What sets me apart is that I am a learner. I’m always reading, watching interviews, studying my craft, meeting with people that are living what I want to do, and I pride myself in consistently taking action towards my dreams. I also think that my upbringing in Europe by African parents have provided me with a rich culture and a unique outlook on the world. One of the projects I’m proud of is Wolves and Sheep. This film provides a dark account of the horrors within child-trafficking. I felt proud to be a part of this because its a topic that needs more awareness in order to effectively eradicate it.
In this film, I embodied and portrayed an intimidating character, Ron, who is being consumed by all that the underworld offers. The film follows Ron and his partner, Lucy, as they attempt to transport their victim. The project screened at Warner Bros Studios and was nominated for the Santa Fe Independent Film Festival and Fantastic Fest. This project gave me the space to build this character from head to toe. I have a certain interest in building characters off of their physical appearance, so I played around with dark themed clothing, tattoos, jewelry.
My most recent project Decomposition is a modern fairy tale. It’s the story of a girl named Grace who grows up dreaming of becoming an author, but who ultimately puts that dream aside in pursuit of a more “practical” job. She then learns that the consequences of denying once legend can lead to strange losses. She starts crying ink, and the ink is spelling out words. The words also leaks out of her ears and eyes and after they do she no longer understands their meaning.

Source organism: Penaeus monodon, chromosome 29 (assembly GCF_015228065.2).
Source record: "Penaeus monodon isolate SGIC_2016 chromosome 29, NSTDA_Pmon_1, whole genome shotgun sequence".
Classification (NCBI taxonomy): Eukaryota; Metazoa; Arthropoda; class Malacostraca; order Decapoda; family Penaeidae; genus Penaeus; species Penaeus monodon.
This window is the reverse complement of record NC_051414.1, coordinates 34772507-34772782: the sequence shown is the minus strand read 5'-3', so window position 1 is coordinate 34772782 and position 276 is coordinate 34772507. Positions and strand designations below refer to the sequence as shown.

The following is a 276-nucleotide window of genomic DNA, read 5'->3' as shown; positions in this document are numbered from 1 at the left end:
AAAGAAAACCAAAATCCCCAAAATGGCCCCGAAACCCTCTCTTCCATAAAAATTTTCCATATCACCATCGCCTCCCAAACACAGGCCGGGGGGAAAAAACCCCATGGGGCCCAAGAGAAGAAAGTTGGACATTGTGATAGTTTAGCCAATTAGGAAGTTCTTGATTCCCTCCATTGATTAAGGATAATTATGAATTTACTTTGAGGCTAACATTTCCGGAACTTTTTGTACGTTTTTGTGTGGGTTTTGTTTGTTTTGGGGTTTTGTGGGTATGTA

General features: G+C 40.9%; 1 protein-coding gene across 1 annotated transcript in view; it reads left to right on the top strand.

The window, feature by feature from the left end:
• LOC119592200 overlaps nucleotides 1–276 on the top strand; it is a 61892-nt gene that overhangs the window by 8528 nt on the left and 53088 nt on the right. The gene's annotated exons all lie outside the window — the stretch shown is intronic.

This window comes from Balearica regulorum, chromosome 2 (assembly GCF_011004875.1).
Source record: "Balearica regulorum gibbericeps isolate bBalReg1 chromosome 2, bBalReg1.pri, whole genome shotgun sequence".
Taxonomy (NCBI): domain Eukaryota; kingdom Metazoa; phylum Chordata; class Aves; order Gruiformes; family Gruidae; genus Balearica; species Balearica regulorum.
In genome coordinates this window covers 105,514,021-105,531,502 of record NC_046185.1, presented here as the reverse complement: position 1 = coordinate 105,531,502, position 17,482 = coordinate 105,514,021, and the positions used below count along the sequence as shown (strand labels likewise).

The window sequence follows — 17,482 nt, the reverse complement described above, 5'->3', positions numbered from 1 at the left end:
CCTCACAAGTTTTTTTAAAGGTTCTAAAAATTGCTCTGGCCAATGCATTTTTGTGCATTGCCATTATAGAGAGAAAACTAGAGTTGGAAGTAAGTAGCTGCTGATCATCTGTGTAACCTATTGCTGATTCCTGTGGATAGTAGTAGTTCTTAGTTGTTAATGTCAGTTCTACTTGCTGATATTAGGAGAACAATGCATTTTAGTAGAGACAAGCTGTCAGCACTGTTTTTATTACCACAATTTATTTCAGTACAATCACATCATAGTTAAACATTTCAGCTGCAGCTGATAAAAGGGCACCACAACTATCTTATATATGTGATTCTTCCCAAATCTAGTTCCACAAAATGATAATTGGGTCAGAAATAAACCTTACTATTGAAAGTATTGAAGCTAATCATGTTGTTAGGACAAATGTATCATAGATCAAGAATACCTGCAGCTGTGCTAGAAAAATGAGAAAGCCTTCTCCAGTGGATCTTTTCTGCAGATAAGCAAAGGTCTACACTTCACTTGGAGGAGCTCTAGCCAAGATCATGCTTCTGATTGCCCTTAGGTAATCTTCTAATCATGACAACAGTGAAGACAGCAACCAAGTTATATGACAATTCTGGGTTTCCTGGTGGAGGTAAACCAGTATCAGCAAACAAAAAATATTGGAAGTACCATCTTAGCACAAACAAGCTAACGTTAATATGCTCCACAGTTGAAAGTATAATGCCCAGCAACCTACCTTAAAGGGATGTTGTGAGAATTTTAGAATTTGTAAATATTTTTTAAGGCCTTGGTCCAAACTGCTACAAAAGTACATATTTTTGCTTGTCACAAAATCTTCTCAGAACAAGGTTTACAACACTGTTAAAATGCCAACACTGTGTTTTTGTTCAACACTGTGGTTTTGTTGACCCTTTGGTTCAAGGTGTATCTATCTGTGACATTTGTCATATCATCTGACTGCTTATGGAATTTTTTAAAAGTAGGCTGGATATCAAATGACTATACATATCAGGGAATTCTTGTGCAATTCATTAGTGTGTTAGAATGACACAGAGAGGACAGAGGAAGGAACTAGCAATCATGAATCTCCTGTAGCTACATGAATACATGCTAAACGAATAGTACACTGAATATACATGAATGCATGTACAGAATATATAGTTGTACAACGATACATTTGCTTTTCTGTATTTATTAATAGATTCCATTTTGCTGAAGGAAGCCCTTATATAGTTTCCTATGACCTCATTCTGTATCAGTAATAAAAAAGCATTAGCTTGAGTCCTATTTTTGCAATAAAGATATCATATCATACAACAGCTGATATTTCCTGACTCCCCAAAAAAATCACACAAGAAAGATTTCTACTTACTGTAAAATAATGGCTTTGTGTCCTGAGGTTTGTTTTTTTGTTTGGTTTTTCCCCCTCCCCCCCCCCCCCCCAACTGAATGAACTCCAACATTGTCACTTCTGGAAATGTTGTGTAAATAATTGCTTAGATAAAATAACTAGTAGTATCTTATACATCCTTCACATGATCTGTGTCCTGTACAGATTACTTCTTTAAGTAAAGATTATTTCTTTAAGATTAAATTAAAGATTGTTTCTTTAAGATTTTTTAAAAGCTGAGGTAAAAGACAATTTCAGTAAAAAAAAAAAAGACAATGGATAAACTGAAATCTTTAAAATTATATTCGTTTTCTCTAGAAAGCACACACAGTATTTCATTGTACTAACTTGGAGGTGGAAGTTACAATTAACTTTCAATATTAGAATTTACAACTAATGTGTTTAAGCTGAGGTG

My character is a painter who she meets mid-way the movie, I am also denying my dream of being a painter, and consequently, I start losing my “colors” through tears. In the film, we help each other find back our true creative selves. The film is currently running the film festival circuit. The film is produced by the Culver City-based production company, Salt.
What moment in your career do you look back most fondly on?
One of my proudest moment was in 2017 when I entered the ABC Showcase, its a yearly national talent competition held by The American Broadcasting Company (ABC) who is one of the four major television networks in the United States.
The ABC showcase garners more than 7000 submissions nationwide, and it provides actors a platform to display their talent to casting directors, producers, agents, managers, and the studio. I managed to make to the final ten.
This led to getting several offers from managers and agencies interested in signing me. I ended signing with the notable Coronel Group and Savage agency.